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When creating a new instance of a MyClass as an argument to a function like so:

class MyClass
{
  MyClass(int a);
};    

myFunction(MyClass(42));

does the standard make any grantees on the timing of the destructor?
Specifically, can I assume that the it is going to be called before the next statement after the call to myFunction() ?

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Related: stackoverflow.com/questions/2298781/… –  GManNickG Apr 7 '10 at 17:58

4 Answers 4

up vote 43 down vote accepted

Temporary objects are destroyed at the end of the full expression they're part of.

A full expression is an expression that isn't a sub-expression of some other expression. Usually this means it ends at the ; (or ) for if, while, switch etc.) denoting the end of the statement. In your example, it's the end of the function call.

Note that you can extend the lifetime of temporaries by binding them to a const reference. Doing so extends their lifetime to the reference's lifetime:

MyClass getMyClass();

{
  const MyClass& r = getMyClass(); // full expression ends here
  ...
} // object returned by getMyClass() is destroyed here

If you don't plan to change the returned object, then this is a nice trick to safe a copy constructor call (compared to MyClass obj = getMyClass();) which unfortunately isn't very well known. (I suppose C++11's move semantics will render it less useful, though.)

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1  
Informative answer. +1 –  Konrad Mar 24 '10 at 11:22
1  
You said it yourself correctly: "A full expression is an expression that isn't a sub-expression of some other expression." and in the while, if, switch cases we have a full expression between the ( and ) because the statement they appear in is not an expression by any means. In your interpretation, the end of ; would not be a full-expression-end at all, because there is a larger "expression" around it if you are within a while/if or switch. I think it's easy to see that this makes no sense :) –  Johannes Schaub - litb Mar 25 '10 at 15:20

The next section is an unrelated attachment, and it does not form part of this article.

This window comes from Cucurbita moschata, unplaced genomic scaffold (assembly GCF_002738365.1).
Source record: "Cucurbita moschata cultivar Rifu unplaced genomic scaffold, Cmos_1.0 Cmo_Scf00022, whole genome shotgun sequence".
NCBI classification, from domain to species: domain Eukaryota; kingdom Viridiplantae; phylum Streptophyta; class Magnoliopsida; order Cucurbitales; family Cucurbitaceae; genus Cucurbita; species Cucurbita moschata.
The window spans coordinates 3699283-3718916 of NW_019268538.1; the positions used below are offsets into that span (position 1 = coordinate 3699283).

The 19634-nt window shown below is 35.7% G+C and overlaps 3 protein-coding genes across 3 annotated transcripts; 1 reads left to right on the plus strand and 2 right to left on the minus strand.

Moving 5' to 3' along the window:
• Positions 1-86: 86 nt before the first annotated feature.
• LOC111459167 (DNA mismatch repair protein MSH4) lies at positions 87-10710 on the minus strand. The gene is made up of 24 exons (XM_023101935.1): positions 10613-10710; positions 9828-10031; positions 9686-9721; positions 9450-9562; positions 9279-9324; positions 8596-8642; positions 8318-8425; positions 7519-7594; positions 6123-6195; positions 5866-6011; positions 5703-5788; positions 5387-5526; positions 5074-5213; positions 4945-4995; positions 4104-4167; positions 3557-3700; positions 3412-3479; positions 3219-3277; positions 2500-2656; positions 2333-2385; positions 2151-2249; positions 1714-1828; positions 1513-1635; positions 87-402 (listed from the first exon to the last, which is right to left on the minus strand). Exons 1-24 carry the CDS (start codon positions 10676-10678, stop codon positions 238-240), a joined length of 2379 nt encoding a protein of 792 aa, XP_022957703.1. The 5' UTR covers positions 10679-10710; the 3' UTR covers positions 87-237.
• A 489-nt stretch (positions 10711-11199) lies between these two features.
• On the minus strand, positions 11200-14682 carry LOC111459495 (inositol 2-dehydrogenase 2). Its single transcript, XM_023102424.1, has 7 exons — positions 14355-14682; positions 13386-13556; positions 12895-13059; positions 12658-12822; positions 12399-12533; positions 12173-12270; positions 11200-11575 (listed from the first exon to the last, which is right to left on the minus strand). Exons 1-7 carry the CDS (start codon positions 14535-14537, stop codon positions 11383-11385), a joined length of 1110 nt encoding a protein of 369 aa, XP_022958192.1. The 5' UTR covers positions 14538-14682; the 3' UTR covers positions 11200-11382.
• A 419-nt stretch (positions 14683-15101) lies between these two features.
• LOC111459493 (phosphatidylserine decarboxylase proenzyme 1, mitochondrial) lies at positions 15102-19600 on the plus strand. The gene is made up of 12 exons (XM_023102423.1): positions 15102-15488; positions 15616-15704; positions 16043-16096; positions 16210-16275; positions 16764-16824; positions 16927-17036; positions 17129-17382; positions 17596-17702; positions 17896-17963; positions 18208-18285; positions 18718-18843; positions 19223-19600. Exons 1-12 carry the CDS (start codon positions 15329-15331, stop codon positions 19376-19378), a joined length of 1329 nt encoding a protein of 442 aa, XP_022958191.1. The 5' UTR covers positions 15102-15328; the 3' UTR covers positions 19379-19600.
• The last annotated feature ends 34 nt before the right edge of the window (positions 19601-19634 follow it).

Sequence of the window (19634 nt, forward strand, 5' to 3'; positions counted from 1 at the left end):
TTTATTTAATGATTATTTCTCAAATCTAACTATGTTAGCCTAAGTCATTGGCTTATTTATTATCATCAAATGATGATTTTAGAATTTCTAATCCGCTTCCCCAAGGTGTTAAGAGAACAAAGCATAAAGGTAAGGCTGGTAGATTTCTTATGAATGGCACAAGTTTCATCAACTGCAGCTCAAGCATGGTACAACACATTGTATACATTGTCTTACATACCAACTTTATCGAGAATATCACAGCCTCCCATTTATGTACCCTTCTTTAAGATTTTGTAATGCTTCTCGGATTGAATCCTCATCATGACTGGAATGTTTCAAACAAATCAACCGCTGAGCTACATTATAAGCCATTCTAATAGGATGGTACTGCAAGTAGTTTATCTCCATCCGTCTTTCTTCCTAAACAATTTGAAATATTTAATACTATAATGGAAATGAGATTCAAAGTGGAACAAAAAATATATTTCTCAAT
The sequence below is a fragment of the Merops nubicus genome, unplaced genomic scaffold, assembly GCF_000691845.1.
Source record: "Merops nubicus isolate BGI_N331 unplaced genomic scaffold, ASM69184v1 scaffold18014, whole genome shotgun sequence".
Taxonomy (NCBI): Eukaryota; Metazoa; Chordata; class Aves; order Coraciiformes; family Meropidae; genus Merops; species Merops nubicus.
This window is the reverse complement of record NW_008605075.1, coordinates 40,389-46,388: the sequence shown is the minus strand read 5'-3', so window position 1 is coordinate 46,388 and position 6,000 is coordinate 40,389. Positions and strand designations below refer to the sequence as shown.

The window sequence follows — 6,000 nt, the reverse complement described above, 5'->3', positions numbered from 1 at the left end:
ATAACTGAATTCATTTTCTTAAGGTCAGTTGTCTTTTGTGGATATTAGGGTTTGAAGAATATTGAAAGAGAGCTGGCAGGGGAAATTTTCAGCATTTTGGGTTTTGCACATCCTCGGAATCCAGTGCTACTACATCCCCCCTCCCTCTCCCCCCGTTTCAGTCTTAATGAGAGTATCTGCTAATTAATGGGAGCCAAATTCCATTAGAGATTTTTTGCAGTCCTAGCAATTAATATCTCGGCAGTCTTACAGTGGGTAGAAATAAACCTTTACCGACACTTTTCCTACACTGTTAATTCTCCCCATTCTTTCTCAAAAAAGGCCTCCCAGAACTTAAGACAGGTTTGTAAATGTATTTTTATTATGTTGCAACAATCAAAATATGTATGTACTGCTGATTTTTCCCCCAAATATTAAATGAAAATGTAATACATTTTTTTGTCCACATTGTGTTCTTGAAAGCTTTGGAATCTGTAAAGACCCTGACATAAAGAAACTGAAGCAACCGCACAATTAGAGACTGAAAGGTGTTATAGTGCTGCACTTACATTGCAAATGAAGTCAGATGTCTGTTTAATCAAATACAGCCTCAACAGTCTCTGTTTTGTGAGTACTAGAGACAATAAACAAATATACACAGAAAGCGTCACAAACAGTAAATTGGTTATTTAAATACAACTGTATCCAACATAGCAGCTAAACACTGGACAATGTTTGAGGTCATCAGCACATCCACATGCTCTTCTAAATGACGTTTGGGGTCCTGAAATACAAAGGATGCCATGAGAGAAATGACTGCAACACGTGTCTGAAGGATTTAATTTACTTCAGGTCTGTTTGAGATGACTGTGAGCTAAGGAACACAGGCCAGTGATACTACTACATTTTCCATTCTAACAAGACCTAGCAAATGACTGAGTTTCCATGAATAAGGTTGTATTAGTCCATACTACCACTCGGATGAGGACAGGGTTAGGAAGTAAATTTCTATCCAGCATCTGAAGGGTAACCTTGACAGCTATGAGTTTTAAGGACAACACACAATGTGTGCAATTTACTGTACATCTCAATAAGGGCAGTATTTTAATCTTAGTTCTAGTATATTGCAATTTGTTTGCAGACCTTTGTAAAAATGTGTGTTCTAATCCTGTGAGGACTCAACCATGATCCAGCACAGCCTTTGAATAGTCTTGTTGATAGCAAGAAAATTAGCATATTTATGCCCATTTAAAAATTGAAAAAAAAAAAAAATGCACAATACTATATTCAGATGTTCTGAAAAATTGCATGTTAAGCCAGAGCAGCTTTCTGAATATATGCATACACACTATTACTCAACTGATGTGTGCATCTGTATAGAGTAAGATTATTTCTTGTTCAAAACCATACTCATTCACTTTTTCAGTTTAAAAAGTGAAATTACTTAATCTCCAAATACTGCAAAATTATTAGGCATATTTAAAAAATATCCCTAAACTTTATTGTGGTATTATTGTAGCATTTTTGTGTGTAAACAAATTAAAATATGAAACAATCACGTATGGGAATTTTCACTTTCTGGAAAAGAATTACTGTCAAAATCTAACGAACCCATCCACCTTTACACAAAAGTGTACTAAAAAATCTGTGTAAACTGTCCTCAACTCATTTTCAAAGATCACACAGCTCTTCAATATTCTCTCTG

2  
@Johannes: I changed it. <sigh> After so many years of C++ you still learn something every week. –  sbi Mar 25 '10 at 19:35
1  
I didn't realize you could extend the life of a temporary object using a const reference. Good to know! –  Ferruccio Nov 15 '11 at 18:50
1  
In C++11, an rvalue reference also extends the lifetime of a temporary. However, I would not worry about using either of these for performance reasons. I would expect any optimizing compiler to apply copy / move elision here, making the two versions compile to identical code (capture by value or bind to reference). –  David Stone Jun 26 at 1:28

The standard does indeed offer guarantees - from section 12.2/5:

A temporary bound to a reference parameter in a function call (5.2.2) persists until the completion of the full expression containing the call

However, in your code it is not clear if the parameter is being passed by reference or by value, though at some point a copy constructor which does take a reference will be used.

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Everyone has rightly cited 12.2/3 or similar, which answers your question:

Temporary objects are destroyed as the last step in evaluating the full-expression that (lexically) contains the point where they were created.

I find it amusing that over the next page in my printing of the standard, 12.2/4 says:

There are two contexts in which temporaries are destroyed at a different point than the end of the full-expression.

Neither of them applies to your example, they both relate to the use of temporaries in initializers. But it does go to show that you have to keep your wits about you when dealing with a tricky beast like the C++ standard.

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In section 12.2, Temporary Objects, clause 3, the ANSI/ISO C standard states: "... Temporary objects are destroyed as the last step in evaluating the full-expression that (lexically) contains the point where they were created."

This is closely related to the concept of Sequence Points. When a sequence point is reached, all side-effects of expressions are guaranteed to have taken place.

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